But, everyone are not happy as it seems to be. The funeral undertaking business, is now in trouble, as their 'raw material' is now not available. The sale of Coffin is dropped to Zero. The church is also perplexed with the new development. When there is no death, there is no promise of paradise after the life on earth, there is no fear and there is no redemption. For the survival of the church, it is essential that the death is restored. Philosophers are in a new dilemma, in analysing and de-constructing the absence of death. Government is also in a fix as they are forced to make a statement and not sure how to react. Insurance companies are also found the situation challenging as their offices were flooded with requests to discontinue the policies, as there is no more death. They have immediately had their high level meeting and come out with a quick plan, which makes every one declared dead in their books, irrespective of the physical and spiritual life, at the age of 80. They can , however, opt for another policy from that day and can continue till the age of 160 ( the multiple of 80 there of). Hospitals are also in trouble, as they are filled with sick people, whose life refuses to leave them, but are unable to perform any humanly functions. They are overflowing and unable to manage the chaos and crowd. Economics have warned the government of the potential calamities to the nations economic condition if this status prevailed. In short, the excitement was short-lived.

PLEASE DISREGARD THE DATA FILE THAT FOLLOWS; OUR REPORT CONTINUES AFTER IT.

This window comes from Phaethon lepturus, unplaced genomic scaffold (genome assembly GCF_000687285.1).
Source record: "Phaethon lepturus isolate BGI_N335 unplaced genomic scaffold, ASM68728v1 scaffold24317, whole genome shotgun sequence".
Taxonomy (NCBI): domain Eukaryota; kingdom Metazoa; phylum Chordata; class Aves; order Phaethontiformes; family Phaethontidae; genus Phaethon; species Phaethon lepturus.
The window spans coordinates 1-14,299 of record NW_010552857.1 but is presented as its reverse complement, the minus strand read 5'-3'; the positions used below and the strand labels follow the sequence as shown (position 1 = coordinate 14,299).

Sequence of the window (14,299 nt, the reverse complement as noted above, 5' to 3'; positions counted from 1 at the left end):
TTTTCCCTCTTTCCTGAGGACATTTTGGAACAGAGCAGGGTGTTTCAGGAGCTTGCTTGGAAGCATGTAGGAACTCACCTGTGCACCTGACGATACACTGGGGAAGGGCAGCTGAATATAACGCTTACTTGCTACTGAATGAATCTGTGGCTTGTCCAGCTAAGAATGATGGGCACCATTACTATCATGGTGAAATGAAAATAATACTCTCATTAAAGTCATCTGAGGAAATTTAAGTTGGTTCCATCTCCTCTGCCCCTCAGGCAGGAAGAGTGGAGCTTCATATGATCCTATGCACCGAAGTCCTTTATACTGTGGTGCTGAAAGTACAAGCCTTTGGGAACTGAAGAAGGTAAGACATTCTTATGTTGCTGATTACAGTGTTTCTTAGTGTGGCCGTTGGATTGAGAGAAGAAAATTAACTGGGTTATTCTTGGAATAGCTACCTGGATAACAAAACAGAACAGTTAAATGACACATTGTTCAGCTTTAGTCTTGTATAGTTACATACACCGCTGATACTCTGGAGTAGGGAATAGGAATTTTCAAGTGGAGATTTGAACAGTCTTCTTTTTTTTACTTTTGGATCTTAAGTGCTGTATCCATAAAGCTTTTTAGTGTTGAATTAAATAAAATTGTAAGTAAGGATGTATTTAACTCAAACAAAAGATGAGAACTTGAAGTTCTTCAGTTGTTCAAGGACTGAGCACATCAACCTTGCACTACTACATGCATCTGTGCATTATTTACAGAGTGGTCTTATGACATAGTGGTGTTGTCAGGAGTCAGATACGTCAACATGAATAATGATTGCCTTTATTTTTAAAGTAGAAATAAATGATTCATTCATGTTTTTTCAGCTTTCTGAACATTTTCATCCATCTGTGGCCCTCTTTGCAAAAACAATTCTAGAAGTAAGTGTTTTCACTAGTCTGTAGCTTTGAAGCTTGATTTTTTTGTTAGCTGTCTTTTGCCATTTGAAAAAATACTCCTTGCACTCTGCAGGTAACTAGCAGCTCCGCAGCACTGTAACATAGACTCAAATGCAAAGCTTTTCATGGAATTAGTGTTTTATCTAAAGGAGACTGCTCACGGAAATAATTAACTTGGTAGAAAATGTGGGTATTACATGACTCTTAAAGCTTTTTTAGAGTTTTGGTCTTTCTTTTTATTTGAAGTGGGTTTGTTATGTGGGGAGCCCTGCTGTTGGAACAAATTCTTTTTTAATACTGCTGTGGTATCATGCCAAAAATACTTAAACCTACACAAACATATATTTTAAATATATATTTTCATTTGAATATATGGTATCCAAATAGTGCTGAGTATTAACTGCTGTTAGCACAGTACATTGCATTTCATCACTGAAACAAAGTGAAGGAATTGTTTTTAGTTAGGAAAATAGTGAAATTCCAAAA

One day, an ailing old man unable to stand the torture of being alive, had a bright idea. He requested his daughter and son-in-law to take him across the border, where the death is still active. One night, without being caught by any spying eyes of the neighbourhood, the family manages to cross the border, and needless to say, the old man dies as soon as the border is crossed. Though they returned unnoticed, the news has spread. They were accused of murdering their father, but another group argued that the old man himself wanted to die, and it should then be considered as suicide. While the moral and ethical questions continued, more and more families started smuggling the old across the border. Soon Government was on alert and forces were deployed at the borders to prevent the exodus of people. No later, an underground group, calling themselves maphia ( with 'ph', they insist) organising the clandestine operation of taking people into the neighbouring countries and organising the last rituals for a fee, started sending threatening letters to the soldiers and their commanders on duty. Considering various pros and cons, the Government issues a secret order to the soldiers on border duty to turn a blind eye towards these incidents, allowing the death to continue, trying to get back the equilibrium on population.